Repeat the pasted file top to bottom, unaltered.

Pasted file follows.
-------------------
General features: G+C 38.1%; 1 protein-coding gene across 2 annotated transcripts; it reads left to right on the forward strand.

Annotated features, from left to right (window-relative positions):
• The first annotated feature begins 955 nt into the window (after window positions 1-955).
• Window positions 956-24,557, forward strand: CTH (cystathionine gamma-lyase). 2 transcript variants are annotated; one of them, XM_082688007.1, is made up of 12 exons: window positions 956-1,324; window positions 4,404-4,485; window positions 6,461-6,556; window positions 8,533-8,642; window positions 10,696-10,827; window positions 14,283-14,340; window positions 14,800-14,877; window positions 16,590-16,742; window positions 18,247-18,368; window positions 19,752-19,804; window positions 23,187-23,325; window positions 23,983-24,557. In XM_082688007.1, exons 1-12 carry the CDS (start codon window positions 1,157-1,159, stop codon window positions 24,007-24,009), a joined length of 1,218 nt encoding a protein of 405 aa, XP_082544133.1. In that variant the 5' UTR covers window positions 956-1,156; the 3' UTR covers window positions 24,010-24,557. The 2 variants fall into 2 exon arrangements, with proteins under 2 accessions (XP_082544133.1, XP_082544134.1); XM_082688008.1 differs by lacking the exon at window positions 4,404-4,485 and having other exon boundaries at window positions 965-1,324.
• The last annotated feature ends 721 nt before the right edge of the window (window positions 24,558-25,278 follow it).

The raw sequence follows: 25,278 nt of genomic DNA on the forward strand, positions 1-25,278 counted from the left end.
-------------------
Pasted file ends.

General features: G+C 38.1%; 1 protein-coding gene across 2 annotated transcripts; it reads left to right on the forward strand.

Annotated features, from left to right (window-relative positions):
• The first annotated feature begins 955 nt into the window (after window positions 1-955).
• Window positions 956-24,557, forward strand: CTH (cystathionine gamma-lyase). 2 transcript variants are annotated; one of them, XM_082688007.1, is made up of 12 exons: window positions 956-1,324; window positions 4,404-4,485; window positions 6,461-6,556; window positions 8,533-8,642; window positions 10,696-10,827; window positions 14,283-14,340; window positions 14,800-14,877; window positions 16,590-16,742; window positions 18,247-18,368; window positions 19,752-19,804; window positions 23,187-23,325; window positions 23,983-24,557. In XM_082688007.1, exons 1-12 carry the CDS (start codon window positions 1,157-1,159, stop codon window positions 24,007-24,009), a joined length of 1,218 nt encoding a protein of 405 aa, XP_082544133.1. In that variant the 5' UTR covers window positions 956-1,156; the 3' UTR covers window positions 24,010-24,557. The 2 variants fall into 2 exon arrangements, with proteins under 2 accessions (XP_082544133.1, XP_082544134.1); XM_082688008.1 differs by lacking the exon at window positions 4,404-4,485 and having other exon boundaries at window positions 965-1,324.
• The last annotated feature ends 721 nt before the right edge of the window (window positions 24,558-25,278 follow it).

The raw sequence follows: 25,278 nt of genomic DNA on the forward strand, positions 1-25,278 counted from the left end.